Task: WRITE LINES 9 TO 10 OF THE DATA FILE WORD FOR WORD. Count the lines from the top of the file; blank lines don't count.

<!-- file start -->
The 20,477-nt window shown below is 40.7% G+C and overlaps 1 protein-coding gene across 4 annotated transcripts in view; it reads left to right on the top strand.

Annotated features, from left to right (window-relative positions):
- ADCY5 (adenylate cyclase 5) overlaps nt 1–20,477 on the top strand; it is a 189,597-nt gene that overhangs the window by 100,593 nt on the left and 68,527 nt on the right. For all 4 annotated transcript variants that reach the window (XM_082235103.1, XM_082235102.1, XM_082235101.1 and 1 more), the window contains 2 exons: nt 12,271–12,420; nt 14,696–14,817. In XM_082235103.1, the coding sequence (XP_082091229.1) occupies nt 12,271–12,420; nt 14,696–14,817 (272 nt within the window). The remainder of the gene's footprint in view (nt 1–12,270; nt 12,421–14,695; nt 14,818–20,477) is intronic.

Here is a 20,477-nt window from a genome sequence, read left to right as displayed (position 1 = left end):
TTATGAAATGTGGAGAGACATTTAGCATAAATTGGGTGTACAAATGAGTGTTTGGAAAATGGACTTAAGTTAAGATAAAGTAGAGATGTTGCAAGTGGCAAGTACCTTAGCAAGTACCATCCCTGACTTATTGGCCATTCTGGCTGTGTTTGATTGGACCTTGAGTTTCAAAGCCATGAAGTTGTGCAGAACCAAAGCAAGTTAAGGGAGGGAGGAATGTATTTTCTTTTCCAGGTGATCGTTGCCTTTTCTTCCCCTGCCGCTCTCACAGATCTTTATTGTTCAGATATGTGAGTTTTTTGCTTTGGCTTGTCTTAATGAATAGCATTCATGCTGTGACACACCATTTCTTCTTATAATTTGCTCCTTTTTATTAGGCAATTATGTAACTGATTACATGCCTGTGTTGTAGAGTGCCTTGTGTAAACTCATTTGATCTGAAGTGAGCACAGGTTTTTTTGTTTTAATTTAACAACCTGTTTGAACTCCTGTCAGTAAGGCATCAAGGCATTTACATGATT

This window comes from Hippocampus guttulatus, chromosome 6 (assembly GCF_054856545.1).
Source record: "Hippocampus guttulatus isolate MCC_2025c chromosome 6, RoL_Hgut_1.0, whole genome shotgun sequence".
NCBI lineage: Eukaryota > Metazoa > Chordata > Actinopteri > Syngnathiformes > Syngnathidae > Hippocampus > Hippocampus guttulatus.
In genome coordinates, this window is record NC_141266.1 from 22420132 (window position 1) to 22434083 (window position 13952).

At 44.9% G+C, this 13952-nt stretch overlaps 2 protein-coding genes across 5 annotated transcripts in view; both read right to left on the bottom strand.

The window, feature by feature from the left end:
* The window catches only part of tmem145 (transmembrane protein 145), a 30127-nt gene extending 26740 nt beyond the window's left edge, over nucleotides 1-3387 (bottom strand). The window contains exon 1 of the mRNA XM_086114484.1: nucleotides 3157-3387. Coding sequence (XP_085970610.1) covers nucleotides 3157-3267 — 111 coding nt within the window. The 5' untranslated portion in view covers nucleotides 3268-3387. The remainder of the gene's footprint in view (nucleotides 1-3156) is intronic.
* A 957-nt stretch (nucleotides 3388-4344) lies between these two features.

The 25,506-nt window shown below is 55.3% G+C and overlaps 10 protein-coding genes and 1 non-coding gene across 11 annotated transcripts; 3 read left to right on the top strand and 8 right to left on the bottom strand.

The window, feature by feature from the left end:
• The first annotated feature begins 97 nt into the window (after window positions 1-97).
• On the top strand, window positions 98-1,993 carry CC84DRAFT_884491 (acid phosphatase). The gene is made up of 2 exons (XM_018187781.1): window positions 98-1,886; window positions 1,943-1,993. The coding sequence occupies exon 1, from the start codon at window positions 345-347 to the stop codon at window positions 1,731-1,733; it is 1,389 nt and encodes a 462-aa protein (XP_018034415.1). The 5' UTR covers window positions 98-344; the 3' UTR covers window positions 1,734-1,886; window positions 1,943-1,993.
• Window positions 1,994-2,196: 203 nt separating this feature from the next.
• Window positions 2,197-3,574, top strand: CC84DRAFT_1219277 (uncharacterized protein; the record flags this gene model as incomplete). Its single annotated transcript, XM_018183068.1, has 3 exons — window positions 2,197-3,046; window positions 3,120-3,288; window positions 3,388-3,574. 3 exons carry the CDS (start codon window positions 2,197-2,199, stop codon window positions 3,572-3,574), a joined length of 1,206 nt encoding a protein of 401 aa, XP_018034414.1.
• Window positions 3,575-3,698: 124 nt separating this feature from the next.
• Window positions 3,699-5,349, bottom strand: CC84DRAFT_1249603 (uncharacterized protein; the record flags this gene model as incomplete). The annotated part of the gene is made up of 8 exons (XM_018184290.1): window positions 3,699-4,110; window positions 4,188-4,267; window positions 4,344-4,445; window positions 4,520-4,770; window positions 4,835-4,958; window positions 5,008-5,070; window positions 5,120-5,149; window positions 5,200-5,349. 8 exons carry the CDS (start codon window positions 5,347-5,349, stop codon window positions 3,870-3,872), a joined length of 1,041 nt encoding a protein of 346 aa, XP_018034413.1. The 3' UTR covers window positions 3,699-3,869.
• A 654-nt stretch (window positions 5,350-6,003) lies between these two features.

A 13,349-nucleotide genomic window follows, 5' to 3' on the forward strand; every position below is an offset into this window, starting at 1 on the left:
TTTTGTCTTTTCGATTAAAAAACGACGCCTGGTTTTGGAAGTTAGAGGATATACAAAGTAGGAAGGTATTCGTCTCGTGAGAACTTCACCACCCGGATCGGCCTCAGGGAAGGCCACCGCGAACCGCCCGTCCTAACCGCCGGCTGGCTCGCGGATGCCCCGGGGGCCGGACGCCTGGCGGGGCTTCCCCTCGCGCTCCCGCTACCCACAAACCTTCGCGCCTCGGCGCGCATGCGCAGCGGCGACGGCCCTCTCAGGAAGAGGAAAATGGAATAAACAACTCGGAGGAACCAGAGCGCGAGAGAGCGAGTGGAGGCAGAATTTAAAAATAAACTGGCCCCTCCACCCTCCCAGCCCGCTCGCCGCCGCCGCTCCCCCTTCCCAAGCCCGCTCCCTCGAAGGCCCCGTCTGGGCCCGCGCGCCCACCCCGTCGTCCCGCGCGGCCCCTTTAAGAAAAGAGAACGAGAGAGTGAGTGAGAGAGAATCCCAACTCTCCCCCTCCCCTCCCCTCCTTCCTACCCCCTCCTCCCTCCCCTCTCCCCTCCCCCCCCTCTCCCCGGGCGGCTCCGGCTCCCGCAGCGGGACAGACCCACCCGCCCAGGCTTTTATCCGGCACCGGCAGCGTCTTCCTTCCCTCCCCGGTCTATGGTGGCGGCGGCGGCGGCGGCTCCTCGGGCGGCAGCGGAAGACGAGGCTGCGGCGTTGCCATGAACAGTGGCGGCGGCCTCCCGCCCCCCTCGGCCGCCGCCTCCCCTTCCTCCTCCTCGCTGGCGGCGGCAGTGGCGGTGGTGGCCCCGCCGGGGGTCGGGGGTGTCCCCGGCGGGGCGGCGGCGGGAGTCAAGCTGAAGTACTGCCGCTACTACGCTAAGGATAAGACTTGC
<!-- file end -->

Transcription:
In genome coordinates, this window is record NC_141266.1 from 22420132 (window position 1) to 22434083 (window position 13952).

At 44.9% G+C, this 13952-nt stretch overlaps 2 protein-coding genes across 5 annotated transcripts in view; both read right to left on the bottom strand.